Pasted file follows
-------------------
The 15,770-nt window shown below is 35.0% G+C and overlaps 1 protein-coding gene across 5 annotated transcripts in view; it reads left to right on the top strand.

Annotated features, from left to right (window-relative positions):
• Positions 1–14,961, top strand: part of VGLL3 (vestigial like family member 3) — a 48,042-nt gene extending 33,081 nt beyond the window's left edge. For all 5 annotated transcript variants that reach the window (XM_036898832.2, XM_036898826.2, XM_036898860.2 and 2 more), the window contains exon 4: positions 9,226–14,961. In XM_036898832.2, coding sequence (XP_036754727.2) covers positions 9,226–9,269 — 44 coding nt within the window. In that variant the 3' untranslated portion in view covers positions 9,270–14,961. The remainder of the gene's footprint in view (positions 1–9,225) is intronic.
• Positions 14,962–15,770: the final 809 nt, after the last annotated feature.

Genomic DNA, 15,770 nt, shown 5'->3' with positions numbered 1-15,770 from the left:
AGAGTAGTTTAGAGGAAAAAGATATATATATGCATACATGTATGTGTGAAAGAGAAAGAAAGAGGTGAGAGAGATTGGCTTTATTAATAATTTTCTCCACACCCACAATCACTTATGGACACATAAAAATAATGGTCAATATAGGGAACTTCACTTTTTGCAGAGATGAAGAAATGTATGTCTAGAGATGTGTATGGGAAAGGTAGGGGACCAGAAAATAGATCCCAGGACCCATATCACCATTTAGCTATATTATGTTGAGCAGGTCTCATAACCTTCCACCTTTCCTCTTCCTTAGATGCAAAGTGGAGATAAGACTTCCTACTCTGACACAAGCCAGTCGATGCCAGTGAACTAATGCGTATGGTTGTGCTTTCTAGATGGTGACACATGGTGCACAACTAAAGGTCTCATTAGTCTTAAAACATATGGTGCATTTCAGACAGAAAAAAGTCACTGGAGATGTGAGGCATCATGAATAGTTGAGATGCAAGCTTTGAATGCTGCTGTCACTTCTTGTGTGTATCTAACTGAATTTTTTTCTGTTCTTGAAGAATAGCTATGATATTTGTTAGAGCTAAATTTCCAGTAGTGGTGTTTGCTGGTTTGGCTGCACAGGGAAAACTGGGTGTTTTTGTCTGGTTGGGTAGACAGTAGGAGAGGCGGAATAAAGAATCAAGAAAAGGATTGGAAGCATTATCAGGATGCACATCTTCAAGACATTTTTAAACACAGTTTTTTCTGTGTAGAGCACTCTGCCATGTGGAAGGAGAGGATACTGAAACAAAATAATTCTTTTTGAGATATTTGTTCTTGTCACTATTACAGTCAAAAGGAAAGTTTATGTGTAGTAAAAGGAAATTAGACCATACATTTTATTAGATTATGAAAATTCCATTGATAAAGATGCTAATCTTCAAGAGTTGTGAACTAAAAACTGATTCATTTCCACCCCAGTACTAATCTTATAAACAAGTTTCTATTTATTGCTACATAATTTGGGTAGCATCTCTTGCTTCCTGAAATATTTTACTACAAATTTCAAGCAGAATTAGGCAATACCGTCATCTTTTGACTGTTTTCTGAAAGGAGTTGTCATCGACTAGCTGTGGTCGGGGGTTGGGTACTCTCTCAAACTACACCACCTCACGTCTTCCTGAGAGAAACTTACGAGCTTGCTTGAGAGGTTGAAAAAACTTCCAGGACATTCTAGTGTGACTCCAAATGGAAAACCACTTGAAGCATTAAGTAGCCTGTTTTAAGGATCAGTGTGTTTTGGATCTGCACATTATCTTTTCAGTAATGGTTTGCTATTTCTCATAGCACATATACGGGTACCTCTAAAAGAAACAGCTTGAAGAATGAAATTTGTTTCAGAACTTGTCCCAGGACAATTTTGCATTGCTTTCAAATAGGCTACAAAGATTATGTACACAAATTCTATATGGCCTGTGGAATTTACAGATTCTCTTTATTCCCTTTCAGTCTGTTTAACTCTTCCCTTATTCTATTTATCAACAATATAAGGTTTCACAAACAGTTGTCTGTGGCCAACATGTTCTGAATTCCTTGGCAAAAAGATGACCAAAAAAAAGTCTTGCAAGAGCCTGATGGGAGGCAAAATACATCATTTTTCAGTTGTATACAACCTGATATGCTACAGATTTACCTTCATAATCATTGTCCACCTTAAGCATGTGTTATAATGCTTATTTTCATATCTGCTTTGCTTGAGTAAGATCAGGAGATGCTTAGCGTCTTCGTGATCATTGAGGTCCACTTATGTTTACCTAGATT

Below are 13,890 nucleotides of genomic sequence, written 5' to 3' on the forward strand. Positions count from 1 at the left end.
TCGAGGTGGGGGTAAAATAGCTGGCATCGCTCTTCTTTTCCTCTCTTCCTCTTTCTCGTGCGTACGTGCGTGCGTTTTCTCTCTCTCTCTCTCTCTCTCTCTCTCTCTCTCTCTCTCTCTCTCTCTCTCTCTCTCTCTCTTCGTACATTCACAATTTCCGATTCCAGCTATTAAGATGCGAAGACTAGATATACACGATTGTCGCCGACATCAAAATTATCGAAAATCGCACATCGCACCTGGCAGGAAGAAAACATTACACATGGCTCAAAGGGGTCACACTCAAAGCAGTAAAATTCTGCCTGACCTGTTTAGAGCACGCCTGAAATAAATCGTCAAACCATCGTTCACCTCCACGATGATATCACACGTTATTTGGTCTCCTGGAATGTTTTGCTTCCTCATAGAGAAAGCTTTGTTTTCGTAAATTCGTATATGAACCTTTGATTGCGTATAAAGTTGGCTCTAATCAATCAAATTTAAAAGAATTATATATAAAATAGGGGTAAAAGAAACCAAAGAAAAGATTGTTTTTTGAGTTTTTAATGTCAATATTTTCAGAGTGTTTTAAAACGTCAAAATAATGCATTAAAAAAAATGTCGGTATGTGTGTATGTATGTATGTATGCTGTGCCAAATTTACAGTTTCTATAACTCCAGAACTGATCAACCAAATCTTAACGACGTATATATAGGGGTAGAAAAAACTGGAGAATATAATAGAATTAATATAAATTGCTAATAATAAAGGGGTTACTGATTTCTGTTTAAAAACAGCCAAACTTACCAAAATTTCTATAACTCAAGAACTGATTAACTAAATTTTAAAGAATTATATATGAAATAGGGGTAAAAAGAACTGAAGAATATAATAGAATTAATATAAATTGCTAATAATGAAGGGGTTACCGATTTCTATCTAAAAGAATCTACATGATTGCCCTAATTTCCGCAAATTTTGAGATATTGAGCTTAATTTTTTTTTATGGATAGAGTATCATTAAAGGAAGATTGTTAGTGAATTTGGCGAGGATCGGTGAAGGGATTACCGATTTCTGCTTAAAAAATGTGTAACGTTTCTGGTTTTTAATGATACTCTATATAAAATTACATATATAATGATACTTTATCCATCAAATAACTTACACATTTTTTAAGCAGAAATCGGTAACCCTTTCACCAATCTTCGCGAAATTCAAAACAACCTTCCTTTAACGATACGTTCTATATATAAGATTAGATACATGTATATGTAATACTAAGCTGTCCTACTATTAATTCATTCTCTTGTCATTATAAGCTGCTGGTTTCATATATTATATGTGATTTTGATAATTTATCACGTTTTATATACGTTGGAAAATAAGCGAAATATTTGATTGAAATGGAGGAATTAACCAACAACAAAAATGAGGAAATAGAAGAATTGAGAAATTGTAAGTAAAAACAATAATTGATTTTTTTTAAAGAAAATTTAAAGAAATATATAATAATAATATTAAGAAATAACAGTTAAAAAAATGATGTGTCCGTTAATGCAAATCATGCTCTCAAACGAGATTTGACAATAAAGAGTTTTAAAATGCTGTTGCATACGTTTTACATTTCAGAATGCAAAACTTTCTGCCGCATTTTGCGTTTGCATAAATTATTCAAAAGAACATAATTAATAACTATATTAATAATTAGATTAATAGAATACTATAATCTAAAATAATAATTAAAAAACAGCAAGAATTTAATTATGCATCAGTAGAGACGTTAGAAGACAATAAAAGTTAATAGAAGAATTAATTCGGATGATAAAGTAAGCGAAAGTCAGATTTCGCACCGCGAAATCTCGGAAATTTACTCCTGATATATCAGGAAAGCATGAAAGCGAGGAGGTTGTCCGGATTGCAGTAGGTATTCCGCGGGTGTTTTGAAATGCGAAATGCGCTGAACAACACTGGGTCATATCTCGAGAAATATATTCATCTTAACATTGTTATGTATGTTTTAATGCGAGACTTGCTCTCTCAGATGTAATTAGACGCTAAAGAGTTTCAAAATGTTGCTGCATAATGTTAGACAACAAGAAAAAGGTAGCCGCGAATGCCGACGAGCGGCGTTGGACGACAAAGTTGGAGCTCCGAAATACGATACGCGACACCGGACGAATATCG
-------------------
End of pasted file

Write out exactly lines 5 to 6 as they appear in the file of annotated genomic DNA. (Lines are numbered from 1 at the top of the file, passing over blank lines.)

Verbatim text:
Genomic DNA, 15,770 nt, shown 5'->3' with positions numbered 1-15,770 from the left:
AGAGTAGTTTAGAGGAAAAAGATATATATATGCATACATGTATGTGTGAAAGAGAAAGAAAGAGGTGAGAGAGATTGGCTTTATTAATAATTTTCTCCACACCCACAATCACTTATGGACACATAAAAATAATGGTCAATATAGGGAACTTCACTTTTTGCAGAGATGAAGAAATGTATGTCTAGAGATGTGTATGGGAAAGGTAGGGGACCAGAAAATAGATCCCAGGACCCATATCACCATTTAGCTATATTATGTTGAGCAGGTCTCATAACCTTCCACCTTTCCTCTTCCTTAGATGCAAAGTGGAGATAAGACTTCCTACTCTGACACAAGCCAGTCGATGCCAGTGAACTAATGCGTATGGTTGTGCTTTCTAGATGGTGACACATGGTGCACAACTAAAGGTCTCATTAGTCTTAAAACATATGGTGCATTTCAGACAGAAAAAAGTCACTGGAGATGTGAGGCATCATGAATAGTTGAGATGCAAGCTTTGAATGCTGCTGTCACTTCTTGTGTGTATCTAACTGAATTTTTTTCTGTTCTTGAAGAATAGCTATGATATTTGTTAGAGCTAAATTTCCAGTAGTGGTGTTTGCTGGTTTGGCTGCACAGGGAAAACTGGGTGTTTTTGTCTGGTTGGGTAGACAGTAGGAGAGGCGGAATAAAGAATCAAGAAAAGGATTGGAAGCATTATCAGGATGCACATCTTCAAGACATTTTTAAACACAGTTTTTTCTGTGTAGAGCACTCTGCCATGTGGAAGGAGAGGATACTGAAACAAAATAATTCTTTTTGAGATATTTGTTCTTGTCACTATTACAGTCAAAAGGAAAGTTTATGTGTAGTAAAAGGAAATTAGACCATACATTTTATTAGATTATGAAAATTCCATTGATAAAGATGCTAATCTTCAAGAGTTGTGAACTAAAAACTGATTCATTTCCACCCCAGTACTAATCTTATAAACAAGTTTCTATTTATTGCTACATAATTTGGGTAGCATCTCTTGCTTCCTGAAATATTTTACTACAAATTTCAAGCAGAATTAGGCAATACCGTCATCTTTTGACTGTTTTCTGAAAGGAGTTGTCATCGACTAGCTGTGGTCGGGGGTTGGGTACTCTCTCAAACTACACCACCTCACGTCTTCCTGAGAGAAACTTACGAGCTTGCTTGAGAGGTTGAAAAAACTTCCAGGACATTCTAGTGTGACTCCAAATGGAAAACCACTTGAAGCATTAAGTAGCCTGTTTTAAGGATCAGTGTGTTTTGGATCTGCACATTATCTTTTCAGTAATGGTTTGCTATTTCTCATAGCACATATACGGGTACCTCTAAAAGAAACAGCTTGAAGAATGAAATTTGTTTCAGAACTTGTCCCAGGACAATTTTGCATTGCTTTCAAATAGGCTACAAAGATTATGTACACAAATTCTATATGGCCTGTGGAATTTACAGATTCTCTTTATTCCCTTTCAGTCTGTTTAACTCTTCCCTTATTCTATTTATCAACAATATAAGGTTTCACAAACAGTTGTCTGTGGCCAACATGTTCTGAATTCCTTGGCAAAAAGATGACCAAAAAAAAGTCTTGCAAGAGCCTGATGGGAGGCAAAATACATCATTTTTCAGTTGTATACAACCTGATATGCTACAGATTTACCTTCATAATCATTGTCCACCTTAAGCATGTGTTATAATGCTTATTTTCATATCTGCTTTGCTTGAGTAAGATCAGGAGATGCTTAGCGTCTTCGTGATCATTGAGGTCCACTTATGTTTACCTAGATT